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Street wisdom from a 9-year-old, and others, on the Juneteenth holiday: Remember your history

Dawn Durant standing on the street (Juneteenth Video)

Dawn Durant spoke about the importance of the Juneteenth holiday for future generations. 

PITTSFIELD — A chance to come together. A chance to acknowledge history. A chance to honor Black culture.

These are some of the things Pittsfield residents are looking forward to for Juneteenth, a holiday that celebrates the liberation of the last enslaved Americans in 1865 following the Civil War.

On June 17, 2021, President Joe Biden signed a bill into law making Juneteenth a federal holiday. Because it falls on Sunday this year, the holiday is celebrated on Monday. Just a year earlier, Massachusetts Gov. Charlie Baker signed legislation to make it a state holiday.

This past week, The Berkshire Eagle talked to people in Pittsfield about their feelings and perspectives on the holiday. While many did not know what the celebration was about, they had views on its importance.

“It's an acknowledgement of not just the African American experience, but acknowledgement that freedom and justice prevailed,” said Dawn Durant, a long-time Pittsfield resident.

She said that growing up, the city was less diverse.

“The diversity that exists in the city of Pittsfield never existed before. So praise God, because this is a good thing,” she said.

Lee Samuel Rose has been a resident of Pittsfield for 20 years, but lived most of his life in Mississippi. When asked about Juneteenth, Rose wasn’t aware of the holiday, but took the opportunity to talk about how racism and hate impacted him during those years.

Lee Samuel Rose standing on the street with his wife Beverly(Juneteenth Video)

Lee Samuel Rose and his wife, Beverly, in Pittsfield.

Growing up, Rose said he endured prejudice ranging from dirty looks walking down the street to direct insults. Since many wanted him to endure that bias silently, learning to stand up for himself was a critical part of his life.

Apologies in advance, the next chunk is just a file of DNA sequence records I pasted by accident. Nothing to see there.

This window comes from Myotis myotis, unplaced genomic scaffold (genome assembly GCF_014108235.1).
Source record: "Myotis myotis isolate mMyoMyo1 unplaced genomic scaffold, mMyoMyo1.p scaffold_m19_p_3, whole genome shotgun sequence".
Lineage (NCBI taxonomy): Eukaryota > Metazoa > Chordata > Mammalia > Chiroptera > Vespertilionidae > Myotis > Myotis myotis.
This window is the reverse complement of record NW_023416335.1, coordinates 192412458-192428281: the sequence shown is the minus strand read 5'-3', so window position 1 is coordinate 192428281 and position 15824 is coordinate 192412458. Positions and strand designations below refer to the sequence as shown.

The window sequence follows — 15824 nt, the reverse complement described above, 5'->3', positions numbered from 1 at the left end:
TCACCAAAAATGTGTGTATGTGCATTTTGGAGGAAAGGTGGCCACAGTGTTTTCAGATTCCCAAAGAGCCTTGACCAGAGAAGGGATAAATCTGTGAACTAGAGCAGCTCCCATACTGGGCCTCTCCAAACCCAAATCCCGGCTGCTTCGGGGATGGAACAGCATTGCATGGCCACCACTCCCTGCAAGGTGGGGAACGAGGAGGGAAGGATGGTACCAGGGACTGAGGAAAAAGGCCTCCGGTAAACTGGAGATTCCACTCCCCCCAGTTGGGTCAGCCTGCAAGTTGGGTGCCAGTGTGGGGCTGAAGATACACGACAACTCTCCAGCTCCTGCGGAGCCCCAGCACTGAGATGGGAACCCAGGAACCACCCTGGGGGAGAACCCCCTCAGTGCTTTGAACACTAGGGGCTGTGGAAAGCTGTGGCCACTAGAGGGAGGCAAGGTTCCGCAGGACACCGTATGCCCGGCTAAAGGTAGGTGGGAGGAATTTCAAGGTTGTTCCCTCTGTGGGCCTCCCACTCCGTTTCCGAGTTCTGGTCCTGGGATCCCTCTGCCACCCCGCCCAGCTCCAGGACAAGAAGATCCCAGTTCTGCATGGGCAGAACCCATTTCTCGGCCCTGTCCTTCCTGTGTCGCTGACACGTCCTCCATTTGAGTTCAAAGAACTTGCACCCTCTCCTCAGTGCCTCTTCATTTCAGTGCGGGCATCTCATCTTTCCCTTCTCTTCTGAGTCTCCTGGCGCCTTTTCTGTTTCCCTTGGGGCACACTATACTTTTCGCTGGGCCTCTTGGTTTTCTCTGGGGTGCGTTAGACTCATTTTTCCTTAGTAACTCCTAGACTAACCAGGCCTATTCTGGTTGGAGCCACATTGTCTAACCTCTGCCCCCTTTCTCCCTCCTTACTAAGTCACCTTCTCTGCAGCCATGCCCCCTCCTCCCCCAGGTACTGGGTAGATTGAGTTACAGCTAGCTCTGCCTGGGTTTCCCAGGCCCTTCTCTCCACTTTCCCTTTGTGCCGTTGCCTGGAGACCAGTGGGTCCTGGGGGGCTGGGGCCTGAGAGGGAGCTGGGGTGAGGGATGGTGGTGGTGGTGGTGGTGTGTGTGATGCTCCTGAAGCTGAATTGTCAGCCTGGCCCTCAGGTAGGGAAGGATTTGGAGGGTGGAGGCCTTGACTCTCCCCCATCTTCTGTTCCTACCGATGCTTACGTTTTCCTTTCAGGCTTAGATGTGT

“They don't want you to speak up for yourself,” Rose said. “It's almost like being in a courtroom. You don't have nothing to say. You can't speak, you can't do this, you can't do that. Your lawyer has to do all the talking. That's pretty much what I had when I was coming up.”

Even now, Rose has a hard time speaking about his experiences. There are some things he’d simply rather forget.

Rose said he didn’t understand the mindset of hate that many people operated with, and wanted to see people come together.

“We can't judge a person by the color of his skin,” Rose said. “We have to judge a person by the contents of his character. That's how we judge a person. But I'm not seeing that happening. It's too many people that want to keep racism going more than they want to get rid of it.”

Jon Kane, a Pittsfield resident, said he appreciated the city putting on more activities to promote diversity and togetherness. He was interviewed with artist Brittiny Warner, who was working on a street art installation of Stephanie Wilson, the second African American woman to go into space and a graduate of Pittsfield’s Taconic High School.

“I think doing things like this are a whole lot better, like doing things that are in a positive way and not just like, ‘Oh, let's just remodel like a street and stuff,’” Kane said. “[The city is] doing stuff that can bring people together and make things a little more civil.”

Kaylani Wells, 9, said the Juneteenth holiday is important because it invites people to acknowledge the history behind it.

“I think it’s important because if you don't remember history it’s gonna get forgotten,” she said. “I think it’s going to make a big impact on the earth if history is forgotten.”

Kaylani and Silas Wells at The Common (Juneteenth Video)

Kaylani Wells with her brother, Silas.

Henry Rose said that more recognition of the holiday is needed. Despite winning an American history medal in high school, Rose said he hadn’t heard about Juneteenth until about 10 years ago.

“We have deficits in our public education about this important holiday,” Rose said.

For some in the community, however, it’s more than just a celebration. For Dawn Durant, it’s a chance to keep fighting for change.

“It's not a matter of looking back, it's a matter of going forward … we want Juneteenth not to just be a celebration, but a type of movement, in which we can say, 'This next generation can take this and run with it,'” Durant said.

Matt Martinez can be reached at mmartinez@berkshireeagle.com. Aina de Lapparent Alvarez can be reached at aalvarez@berkshireeagle.com.

News Reporter

Matt Martinez is a news reporter at The Berkshire Eagle. He worked at Milwaukee Neighborhood News Service, graduated Marquette University. He is a former Report for America corps member.

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